An unknown number of Germans will receive 830 million euros in damages from Volkswagen for dieselgate.
Almost five years after the outbreak of the diesel scandal, the troubles for Volkswagen are still not over. The lawsuits and claims now come less often, but they are not gone yet. VAG also does not expect that those fines will become smaller, so in May the company set aside 5.5 billion euros for fines and lawsuits. Now it is known where almost a billion euros of that goes.
VAG namely goes € 830 million pay compensation to an unknown amount of Germans. This club had united with the consumer organization VZBV in a group promotion /class action suit. In November 2018, VZBV searched for victims who wanted to join this mass claim.
There is one caveat to this settlement: it does not go through that consumer organization. The talks between the two parties are stranded. In addition to the 830 million euros, VZBV’s lawyers wanted 50 million euros. And VAG thought that was going too far. Especially since the lawyers could not explain for what they needed millions of euros and did not want a third party to check this claim.
So what does VAG do? Instead of letting the settlement collapse, they go directly to the customers. Because, VAG writes, “the failure of conversations should not have a negative impact on our customers.” At the end of March, the first customers / prosecutors will receive a personal settlement proposal via a settlement platform.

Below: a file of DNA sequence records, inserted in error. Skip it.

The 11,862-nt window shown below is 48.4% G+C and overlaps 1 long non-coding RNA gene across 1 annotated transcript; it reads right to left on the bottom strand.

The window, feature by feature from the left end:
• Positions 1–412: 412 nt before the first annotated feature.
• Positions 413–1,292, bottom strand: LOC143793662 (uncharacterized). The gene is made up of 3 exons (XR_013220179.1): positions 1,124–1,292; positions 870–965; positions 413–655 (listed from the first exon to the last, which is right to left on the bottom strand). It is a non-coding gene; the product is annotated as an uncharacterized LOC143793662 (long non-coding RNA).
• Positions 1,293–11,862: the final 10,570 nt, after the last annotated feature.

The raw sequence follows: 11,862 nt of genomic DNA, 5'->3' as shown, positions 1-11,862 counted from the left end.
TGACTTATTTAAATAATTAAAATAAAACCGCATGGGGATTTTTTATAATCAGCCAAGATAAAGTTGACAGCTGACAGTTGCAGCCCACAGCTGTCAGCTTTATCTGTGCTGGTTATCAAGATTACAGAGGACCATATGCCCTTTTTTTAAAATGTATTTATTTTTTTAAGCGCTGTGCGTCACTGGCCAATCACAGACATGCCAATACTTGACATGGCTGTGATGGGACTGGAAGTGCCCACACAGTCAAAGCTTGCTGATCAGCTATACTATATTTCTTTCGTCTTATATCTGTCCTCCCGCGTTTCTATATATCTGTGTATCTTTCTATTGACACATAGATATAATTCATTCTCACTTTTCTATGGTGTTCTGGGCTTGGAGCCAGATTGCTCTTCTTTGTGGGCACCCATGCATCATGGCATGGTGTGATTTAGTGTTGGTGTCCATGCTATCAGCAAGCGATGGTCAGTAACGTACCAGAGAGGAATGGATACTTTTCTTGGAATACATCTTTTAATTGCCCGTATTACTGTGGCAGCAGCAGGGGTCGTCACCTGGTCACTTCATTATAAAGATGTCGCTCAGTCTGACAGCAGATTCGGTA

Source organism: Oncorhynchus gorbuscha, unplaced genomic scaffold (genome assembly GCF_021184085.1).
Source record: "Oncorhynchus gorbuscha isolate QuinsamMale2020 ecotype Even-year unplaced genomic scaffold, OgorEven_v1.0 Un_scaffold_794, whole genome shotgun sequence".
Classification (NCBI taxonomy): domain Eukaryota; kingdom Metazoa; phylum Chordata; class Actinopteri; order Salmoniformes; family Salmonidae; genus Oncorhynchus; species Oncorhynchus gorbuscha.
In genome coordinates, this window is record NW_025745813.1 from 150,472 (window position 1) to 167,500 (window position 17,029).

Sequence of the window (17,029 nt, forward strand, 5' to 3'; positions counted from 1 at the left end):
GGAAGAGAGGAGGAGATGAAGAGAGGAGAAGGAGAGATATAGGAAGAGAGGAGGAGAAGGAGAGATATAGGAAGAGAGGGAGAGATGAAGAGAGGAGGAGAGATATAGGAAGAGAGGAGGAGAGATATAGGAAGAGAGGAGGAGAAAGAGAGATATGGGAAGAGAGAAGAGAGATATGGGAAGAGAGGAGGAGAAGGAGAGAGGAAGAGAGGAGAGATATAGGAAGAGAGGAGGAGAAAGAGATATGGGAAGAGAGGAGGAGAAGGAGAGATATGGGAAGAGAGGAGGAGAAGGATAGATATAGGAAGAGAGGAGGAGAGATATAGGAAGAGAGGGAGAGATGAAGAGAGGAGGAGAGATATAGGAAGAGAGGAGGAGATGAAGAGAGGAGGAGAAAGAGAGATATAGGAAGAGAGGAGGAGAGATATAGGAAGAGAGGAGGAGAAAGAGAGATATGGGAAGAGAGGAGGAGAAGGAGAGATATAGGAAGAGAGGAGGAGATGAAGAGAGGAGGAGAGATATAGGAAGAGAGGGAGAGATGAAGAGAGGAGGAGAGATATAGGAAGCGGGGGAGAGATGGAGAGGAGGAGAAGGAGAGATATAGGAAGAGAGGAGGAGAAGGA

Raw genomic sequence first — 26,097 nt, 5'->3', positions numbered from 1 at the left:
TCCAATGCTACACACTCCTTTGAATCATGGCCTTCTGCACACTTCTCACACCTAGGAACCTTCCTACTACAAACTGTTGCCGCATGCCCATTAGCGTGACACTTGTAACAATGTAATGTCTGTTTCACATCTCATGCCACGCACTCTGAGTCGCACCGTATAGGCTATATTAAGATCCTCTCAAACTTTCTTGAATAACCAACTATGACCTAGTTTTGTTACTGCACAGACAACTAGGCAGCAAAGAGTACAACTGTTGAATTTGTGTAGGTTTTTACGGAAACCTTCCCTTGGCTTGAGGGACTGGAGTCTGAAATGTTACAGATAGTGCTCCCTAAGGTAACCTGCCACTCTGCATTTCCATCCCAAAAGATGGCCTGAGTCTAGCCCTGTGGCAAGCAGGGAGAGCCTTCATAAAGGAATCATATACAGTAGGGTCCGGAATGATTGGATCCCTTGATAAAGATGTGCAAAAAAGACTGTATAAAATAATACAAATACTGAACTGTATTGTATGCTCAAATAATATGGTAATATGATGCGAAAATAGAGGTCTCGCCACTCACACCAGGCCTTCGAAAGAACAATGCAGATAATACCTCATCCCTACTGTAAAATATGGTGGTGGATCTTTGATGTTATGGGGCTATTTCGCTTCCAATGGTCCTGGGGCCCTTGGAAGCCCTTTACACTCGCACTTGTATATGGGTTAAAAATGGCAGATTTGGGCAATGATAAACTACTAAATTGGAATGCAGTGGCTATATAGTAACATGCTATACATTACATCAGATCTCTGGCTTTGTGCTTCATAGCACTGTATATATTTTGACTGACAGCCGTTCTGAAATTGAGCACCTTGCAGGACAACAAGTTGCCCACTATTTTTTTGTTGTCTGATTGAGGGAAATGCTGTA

VZBV says otherwise against Reuters that the conversations stopped because of such a platform. According to VZBV, VAG “could not guarantee a system that was good enough for customers”. The consumer organization will now enforce compensation through the court.
Settling with customers is striking, since a judge ruled in 2017 that Germans are not entitled to compensation at all. Because after the VAG fix, the cars again comply with European legislation and regulations. So there is no financial disadvantage, the judge ruled at the time.
On the other hand, another judge ruled at the end of 2018 that German Volkswagen owners can request their money back from VAG. In that respect, it seems to depend strongly on the judge whether or not you are entitled to money. Perhaps VAG did not want to run the risk of encountering a bad-tempered judge?
Photo: Volkswagen Touareg V10 TDI from Amateurspotter, via Autojunk.nl.
If you fly everything and everyone, it may just be a big fine, and compensations are given. Nothing wrong with it. What is wrong with all the other companies that did it, but bought off the debt so that not too much was known about it. BMW for example. In my opinion, they deserve the same treatment as VAG.
And the VAG has personally ensured that the public and political perception of diesel has become very negative, while modern diesels are fine. The soot filter and EGR valve-less diesels must be banned immediately and demolished, the modern diesels must be on the road.
Great to put the lawyers offside.
@ auto62: Yes indeed! Who needs it now ?!